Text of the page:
WHETHER it is the broad perspective and thinking that goes into the country’s national budget planning or the nitty gritty behind the scenes at the Ministry of Finance to support its delivery, there’s perhaps no better person with whom to engage in a conversation than Malaysia’s newly minted Treasury secretary-general Datuk Johan Mahmood Merican, who has been director at National Budget Office since the country’s watershed 2018 general election.
Speaking to The Edge even as the retabled Budget 2023 is being debated in parliament, Johan — who has been on back-to-back engagements on Prime Minister Datuk Seri Anwar Ibrahim’s Belanjawan Madani 2023 — began by contextualising how time was “one limiting factor” to the extent the national budget tabled on Feb 24 could be completely different from the one tabled on Oct 7. Anwar, who is also finance minister, formed his cabinet only three months ago on Dec 3 last year, eight days after he took office as the country’s 10th prime minister heading the nation’s first unity government.
“The old budget process can’t be replicated,” says Johan, reminding that budget consultation usually kicks off in March. Rather than delivering a typical “laundry list”, he says “the prime minister spent more time explaining where he is coming from and where this government is going”.
“The messaging that I received from the prime minister and minister of finance is that Budget 2023 is the first step of that holistic Madani framework, which we have divided into six platforms and three thrusts — driving economic growth, reforming institutions and governance and upholding social justice [to combat inequality] … There is the high-level vision of Madani, and the Budget translates it one level down, and these signals are backed up by specific measures.”
Certainly, there is a progressive element [to Anwar’s] thinking, says the chartered accountant, who read economics at the University of Cambridge.
Citing the personal income tax cuts that would have cost the government RM1.2 billion in lost taxes if not for the RM300 million in additional taxes of between RM200 and RM10,950 that hits only 150,000 individual taxpayers earning more than RM20,000 a month, Johan shared how Anwar had wanted to weave in the element of “those more fortunate sharing some responsibility towards the welfare of the broader Malaysian”.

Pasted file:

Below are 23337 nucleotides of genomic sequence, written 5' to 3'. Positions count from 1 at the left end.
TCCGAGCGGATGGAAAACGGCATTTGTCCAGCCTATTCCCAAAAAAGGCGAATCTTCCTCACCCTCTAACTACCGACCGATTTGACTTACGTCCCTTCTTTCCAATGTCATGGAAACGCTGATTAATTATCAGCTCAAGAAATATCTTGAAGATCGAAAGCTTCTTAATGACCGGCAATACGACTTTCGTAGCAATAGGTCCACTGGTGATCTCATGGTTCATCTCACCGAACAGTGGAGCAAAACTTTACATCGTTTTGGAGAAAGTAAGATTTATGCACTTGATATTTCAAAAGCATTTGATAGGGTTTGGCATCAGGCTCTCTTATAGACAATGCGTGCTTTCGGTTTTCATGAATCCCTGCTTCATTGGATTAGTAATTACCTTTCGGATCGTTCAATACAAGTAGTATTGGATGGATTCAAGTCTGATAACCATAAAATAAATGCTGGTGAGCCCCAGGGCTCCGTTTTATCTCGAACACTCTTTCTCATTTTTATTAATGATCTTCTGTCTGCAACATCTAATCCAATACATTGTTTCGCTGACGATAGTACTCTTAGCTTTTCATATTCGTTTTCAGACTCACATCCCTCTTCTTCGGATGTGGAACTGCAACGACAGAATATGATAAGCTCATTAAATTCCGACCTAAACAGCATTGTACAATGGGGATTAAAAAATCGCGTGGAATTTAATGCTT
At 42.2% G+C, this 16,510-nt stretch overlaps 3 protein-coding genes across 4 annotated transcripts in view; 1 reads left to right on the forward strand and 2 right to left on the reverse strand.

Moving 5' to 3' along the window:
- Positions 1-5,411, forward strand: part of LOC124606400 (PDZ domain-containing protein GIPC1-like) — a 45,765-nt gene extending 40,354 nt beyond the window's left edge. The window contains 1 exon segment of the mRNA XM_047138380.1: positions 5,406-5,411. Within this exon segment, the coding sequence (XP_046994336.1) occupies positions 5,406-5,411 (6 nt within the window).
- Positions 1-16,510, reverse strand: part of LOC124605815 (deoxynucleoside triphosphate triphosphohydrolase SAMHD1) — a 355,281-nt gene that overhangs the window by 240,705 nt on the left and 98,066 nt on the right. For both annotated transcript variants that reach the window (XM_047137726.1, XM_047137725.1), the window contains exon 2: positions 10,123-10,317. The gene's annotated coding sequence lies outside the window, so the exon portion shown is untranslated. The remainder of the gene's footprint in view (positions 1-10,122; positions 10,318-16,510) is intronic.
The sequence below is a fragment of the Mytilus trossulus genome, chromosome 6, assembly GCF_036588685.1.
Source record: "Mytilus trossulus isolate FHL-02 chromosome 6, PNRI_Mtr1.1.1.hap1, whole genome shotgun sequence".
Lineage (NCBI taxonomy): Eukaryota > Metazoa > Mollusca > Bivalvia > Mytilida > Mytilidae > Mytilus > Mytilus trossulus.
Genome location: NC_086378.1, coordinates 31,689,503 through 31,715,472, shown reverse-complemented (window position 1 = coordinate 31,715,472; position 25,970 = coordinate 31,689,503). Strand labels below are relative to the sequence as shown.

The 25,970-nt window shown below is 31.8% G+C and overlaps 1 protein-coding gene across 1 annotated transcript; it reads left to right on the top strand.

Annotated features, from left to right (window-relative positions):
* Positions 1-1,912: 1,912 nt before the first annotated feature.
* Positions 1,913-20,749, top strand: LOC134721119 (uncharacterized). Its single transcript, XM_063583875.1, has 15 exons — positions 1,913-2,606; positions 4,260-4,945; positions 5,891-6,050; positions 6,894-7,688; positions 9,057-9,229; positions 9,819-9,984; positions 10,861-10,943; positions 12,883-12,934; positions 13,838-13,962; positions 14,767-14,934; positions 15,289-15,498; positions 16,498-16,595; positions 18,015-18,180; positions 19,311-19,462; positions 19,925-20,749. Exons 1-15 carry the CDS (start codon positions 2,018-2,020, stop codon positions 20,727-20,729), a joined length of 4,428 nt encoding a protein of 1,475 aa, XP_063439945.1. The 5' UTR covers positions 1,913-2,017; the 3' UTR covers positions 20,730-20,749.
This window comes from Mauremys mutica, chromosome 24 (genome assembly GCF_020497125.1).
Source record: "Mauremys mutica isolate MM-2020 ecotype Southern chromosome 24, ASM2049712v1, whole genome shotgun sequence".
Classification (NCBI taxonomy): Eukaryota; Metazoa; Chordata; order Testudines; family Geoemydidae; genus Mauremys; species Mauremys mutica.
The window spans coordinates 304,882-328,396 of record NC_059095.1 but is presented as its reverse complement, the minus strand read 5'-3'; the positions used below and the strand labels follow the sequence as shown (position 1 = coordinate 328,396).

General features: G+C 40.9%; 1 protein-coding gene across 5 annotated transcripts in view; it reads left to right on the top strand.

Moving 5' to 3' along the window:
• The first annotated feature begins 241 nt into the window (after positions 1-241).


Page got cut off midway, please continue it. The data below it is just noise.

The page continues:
“On the economy, the prime minister is very clear that he wants to be fiscally responsible but at the same time also drive and accelerate economic growth, putting emphasis on quality investments and creating better quality jobs.
“On the governance part especially, the prime minister is certainly in a hurry … He wants to [remove] instances of corruption in the past, break down silos to deliver results and resolve [long-outstanding] things like dilapidated schools and clinics and getting GLCs [government-linked corporations] to be more supportive of development and growth,” he adds, relating how Anwar cut short a five-year poverty eradication programme and insisted that they do it in one year, two at the most. “He asked us how we could sleep at night knowing that there are still 130,000 households living below RM1,000 and we have a budget of some RM1 billion. Surely we can reorientate programmes and, rather than doing so many things, focus on the specifics … Hardcore poverty is one … He also asked how 60 years after Independence, wooden dilapidated schools are still being used out there by schoolchildren.”
Subsidy rationalisation a priority
Asked whether subsidy rationalisation is actually on the cards, or if politics are in the way, with a RM63.8 billion allocation for subsidies this year, Johan points out that electricity tariffs have already been adjusted for large commercial users.
“The current thinking is certainly towards better targeting,” he says, but there is no specific timeline because the government wants to ensure that the process is done right. “It is certainly high up on the priority list.
“Historically, we’ve had this sizeable subsidy structure [but unwinding it needs to be carefully considered, as] the Department of Statistics Malaysia (DoSM) estimates that inflation would spike into double digits if subsidies are lifted immediately. That would lead to uncontrolled inflation, so we need to sequence it and we need to figure out how to sequence it. And in trying to sequence it, we look at which subsidy is really a burden and match that against the ease of implementation and the impact on the rakyat. I’m not saying that’s how it will happen, but conceptually, if we rationalise subsidies, we first need to look at it holistically and have a plan to sequence it and manage the potential effects on inflation and on the rakyat and industries.